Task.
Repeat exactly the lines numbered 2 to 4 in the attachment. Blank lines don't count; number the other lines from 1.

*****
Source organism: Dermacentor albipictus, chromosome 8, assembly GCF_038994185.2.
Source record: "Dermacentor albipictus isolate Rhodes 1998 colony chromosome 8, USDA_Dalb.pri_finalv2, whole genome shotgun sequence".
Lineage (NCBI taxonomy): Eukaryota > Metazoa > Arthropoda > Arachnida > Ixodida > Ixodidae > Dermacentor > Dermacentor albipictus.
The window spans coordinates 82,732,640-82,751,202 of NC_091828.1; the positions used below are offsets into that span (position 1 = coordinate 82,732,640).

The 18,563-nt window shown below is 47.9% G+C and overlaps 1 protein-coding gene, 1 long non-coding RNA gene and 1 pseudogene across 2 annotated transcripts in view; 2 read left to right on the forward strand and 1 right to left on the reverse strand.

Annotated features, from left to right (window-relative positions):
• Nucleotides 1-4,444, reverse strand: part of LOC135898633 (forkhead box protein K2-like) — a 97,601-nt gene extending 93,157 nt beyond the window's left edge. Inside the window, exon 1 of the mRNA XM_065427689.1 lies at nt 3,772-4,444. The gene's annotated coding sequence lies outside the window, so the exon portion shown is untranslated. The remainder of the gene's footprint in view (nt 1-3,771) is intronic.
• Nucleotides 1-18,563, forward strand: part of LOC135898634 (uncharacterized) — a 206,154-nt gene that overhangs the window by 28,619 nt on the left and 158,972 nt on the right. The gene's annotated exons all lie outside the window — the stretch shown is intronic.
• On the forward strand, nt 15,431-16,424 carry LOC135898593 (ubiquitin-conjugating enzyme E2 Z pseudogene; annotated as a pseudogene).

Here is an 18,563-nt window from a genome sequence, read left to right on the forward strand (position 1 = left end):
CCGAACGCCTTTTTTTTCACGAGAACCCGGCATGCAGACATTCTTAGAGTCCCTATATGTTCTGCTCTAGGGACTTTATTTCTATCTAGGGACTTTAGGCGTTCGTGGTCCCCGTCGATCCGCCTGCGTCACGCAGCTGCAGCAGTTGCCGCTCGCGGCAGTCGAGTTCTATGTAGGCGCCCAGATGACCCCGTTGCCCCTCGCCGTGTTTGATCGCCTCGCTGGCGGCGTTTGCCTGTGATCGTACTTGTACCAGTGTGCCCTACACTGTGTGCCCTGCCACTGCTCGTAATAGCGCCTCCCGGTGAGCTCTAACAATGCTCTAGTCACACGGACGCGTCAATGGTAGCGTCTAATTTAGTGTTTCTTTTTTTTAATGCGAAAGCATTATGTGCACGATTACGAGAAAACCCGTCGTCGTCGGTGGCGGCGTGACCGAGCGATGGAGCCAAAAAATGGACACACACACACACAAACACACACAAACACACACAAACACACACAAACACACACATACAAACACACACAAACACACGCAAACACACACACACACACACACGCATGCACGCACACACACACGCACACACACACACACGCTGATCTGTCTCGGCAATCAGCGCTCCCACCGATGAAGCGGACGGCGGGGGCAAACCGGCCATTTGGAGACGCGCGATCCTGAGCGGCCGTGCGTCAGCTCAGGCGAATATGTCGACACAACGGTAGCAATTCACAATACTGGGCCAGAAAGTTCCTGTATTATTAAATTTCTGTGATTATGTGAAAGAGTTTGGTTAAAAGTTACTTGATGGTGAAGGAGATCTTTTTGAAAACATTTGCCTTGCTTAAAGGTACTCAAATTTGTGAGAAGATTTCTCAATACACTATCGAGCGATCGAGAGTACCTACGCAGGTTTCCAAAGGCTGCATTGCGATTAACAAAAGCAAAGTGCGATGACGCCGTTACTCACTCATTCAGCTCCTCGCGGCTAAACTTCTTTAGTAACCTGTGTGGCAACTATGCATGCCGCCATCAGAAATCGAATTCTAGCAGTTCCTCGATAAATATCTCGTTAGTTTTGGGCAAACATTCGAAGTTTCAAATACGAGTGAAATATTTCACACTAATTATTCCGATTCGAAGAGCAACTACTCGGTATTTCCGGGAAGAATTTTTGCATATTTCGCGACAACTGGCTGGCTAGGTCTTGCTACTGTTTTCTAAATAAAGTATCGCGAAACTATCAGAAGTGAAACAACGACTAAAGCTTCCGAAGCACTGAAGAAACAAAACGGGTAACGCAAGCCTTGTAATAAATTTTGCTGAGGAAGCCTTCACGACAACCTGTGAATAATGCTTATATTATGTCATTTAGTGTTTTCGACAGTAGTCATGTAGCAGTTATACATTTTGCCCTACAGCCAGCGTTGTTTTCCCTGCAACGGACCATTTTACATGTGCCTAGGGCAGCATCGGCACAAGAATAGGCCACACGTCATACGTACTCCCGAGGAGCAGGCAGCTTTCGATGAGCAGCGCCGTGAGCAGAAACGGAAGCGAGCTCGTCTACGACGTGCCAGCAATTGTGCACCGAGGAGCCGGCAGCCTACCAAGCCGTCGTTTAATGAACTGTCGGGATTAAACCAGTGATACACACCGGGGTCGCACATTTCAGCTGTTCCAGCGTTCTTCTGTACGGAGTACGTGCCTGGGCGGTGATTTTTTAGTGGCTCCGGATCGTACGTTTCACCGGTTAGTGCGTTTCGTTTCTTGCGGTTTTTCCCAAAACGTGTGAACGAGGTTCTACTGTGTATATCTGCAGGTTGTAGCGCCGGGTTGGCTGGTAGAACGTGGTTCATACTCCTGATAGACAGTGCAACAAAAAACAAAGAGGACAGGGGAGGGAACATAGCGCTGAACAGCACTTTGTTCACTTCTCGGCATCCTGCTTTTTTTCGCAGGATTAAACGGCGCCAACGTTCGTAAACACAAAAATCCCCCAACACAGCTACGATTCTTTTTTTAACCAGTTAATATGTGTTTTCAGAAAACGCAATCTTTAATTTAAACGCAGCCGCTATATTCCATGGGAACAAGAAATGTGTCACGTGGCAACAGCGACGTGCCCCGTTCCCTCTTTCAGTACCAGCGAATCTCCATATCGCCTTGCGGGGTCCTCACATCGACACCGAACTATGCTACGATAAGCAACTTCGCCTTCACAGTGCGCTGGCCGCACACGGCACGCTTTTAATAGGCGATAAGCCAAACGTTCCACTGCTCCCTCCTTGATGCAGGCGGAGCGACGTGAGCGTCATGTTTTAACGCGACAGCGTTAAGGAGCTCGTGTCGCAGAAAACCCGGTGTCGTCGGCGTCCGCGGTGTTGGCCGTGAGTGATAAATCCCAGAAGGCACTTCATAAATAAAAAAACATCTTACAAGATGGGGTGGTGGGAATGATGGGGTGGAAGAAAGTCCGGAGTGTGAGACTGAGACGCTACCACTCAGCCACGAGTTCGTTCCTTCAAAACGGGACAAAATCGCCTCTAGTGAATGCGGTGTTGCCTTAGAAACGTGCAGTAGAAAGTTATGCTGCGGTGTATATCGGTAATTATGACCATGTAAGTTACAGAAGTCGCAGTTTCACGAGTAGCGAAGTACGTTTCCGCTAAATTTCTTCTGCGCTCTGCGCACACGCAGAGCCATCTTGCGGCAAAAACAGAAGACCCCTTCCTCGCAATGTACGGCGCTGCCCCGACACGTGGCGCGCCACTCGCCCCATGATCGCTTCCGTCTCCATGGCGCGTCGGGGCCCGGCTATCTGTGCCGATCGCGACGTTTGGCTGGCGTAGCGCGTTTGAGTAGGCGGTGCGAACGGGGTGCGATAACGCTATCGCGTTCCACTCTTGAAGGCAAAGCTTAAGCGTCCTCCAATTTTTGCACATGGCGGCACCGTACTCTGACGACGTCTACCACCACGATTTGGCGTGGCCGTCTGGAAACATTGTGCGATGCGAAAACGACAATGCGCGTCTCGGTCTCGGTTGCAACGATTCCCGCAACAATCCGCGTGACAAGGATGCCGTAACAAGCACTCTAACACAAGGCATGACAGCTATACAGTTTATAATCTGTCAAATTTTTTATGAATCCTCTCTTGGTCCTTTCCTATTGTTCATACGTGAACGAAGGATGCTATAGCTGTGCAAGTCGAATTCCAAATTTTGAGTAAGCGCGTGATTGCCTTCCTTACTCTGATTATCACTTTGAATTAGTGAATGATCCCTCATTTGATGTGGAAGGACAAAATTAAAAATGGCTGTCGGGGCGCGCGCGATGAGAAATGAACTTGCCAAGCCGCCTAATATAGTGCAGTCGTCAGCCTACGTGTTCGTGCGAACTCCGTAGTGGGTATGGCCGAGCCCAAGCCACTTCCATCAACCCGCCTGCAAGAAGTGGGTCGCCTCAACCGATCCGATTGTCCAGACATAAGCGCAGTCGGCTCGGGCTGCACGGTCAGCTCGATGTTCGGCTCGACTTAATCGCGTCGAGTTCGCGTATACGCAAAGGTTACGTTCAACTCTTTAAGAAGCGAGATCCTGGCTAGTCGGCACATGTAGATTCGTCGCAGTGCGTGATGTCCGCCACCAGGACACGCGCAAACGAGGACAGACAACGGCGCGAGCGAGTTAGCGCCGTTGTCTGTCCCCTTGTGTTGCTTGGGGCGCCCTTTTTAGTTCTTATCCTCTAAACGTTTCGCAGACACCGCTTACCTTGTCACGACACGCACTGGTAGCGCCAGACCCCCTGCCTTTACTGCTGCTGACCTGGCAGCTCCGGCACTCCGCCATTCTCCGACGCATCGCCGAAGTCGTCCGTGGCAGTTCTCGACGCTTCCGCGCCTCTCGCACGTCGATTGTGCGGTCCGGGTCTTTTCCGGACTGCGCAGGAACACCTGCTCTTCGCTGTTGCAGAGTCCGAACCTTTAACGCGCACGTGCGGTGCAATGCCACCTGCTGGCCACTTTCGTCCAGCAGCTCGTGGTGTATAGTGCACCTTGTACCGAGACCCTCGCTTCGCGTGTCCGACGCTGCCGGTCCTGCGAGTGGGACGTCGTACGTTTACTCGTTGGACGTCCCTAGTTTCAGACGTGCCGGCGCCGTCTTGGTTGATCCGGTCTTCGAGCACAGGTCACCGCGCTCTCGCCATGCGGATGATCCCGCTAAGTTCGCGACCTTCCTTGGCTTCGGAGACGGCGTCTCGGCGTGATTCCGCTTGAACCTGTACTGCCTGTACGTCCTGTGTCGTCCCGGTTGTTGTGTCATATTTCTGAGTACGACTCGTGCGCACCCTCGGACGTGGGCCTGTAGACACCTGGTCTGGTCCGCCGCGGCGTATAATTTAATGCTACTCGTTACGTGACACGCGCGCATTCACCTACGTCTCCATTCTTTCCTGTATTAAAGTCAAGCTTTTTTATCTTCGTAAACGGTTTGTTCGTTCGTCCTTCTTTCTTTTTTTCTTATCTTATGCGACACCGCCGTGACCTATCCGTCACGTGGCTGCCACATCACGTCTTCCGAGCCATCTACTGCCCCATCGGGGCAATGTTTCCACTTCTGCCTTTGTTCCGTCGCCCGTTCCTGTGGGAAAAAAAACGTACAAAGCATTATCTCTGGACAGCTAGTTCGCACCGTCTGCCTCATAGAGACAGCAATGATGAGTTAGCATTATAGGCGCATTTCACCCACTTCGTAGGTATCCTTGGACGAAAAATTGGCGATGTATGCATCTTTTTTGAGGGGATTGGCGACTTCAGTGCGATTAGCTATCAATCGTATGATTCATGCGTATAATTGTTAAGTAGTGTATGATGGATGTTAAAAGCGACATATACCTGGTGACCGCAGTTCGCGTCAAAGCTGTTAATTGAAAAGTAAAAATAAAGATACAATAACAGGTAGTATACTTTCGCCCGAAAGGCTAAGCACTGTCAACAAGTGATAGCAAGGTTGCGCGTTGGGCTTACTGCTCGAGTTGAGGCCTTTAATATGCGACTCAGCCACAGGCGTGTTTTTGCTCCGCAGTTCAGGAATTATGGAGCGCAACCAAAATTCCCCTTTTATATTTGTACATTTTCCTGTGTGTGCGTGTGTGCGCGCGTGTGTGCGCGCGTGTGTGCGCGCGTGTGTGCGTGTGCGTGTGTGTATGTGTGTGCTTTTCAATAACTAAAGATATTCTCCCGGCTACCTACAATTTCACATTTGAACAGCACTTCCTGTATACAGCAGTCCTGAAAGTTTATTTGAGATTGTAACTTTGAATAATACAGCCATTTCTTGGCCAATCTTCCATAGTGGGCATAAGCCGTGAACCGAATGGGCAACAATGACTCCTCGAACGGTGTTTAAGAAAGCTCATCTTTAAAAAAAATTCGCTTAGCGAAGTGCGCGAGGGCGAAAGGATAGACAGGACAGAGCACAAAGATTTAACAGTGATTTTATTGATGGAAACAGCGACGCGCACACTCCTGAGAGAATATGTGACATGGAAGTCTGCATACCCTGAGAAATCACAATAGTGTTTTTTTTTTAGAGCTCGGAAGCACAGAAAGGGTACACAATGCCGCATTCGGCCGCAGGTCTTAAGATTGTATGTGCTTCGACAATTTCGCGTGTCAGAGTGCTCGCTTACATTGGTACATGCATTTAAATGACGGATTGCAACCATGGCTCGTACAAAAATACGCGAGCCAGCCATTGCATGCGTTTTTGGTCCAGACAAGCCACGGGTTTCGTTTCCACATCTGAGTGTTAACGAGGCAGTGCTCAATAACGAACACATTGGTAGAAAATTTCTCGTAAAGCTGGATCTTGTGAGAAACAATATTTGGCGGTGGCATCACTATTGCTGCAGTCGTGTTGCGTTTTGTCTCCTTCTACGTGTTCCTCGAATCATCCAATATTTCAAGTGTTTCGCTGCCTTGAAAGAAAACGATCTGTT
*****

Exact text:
Source record: "Dermacentor albipictus isolate Rhodes 1998 colony chromosome 8, USDA_Dalb.pri_finalv2, whole genome shotgun sequence".
Lineage (NCBI taxonomy): Eukaryota > Metazoa > Arthropoda > Arachnida > Ixodida > Ixodidae > Dermacentor > Dermacentor albipictus.
The window spans coordinates 82,732,640-82,751,202 of NC_091828.1; the positions used below are offsets into that span (position 1 = coordinate 82,732,640).